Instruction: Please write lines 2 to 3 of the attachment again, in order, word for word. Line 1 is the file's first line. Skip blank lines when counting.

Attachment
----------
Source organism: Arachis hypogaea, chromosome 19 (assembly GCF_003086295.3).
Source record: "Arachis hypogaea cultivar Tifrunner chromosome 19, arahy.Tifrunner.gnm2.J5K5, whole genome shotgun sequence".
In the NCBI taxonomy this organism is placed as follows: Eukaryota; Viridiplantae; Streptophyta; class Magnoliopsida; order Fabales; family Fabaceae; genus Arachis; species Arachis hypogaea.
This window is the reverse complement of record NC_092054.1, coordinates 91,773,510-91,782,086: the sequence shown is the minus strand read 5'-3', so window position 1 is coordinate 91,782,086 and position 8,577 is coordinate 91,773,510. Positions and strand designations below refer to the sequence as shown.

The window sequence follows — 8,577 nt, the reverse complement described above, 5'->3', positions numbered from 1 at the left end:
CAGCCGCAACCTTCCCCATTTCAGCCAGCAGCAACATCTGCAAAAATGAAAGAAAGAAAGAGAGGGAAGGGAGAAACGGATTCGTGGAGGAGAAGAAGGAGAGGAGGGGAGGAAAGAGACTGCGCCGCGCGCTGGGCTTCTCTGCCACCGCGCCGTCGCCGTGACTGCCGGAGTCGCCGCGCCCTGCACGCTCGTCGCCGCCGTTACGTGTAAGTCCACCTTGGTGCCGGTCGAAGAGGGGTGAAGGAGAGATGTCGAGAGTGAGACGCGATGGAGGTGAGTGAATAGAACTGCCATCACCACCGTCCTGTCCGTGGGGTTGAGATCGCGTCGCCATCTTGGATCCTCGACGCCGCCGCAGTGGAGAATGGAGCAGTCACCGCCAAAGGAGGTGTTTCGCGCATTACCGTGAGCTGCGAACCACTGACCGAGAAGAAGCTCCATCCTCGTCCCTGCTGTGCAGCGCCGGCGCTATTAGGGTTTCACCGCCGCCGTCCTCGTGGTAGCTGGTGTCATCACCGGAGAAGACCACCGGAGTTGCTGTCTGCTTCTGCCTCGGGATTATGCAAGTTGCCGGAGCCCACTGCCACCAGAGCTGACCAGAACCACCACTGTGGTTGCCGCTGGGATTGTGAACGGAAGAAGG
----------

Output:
Source record: "Arachis hypogaea cultivar Tifrunner chromosome 19, arahy.Tifrunner.gnm2.J5K5, whole genome shotgun sequence".
In the NCBI taxonomy this organism is placed as follows: Eukaryota; Viridiplantae; Streptophyta; class Magnoliopsida; order Fabales; family Fabaceae; genus Arachis; species Arachis hypogaea.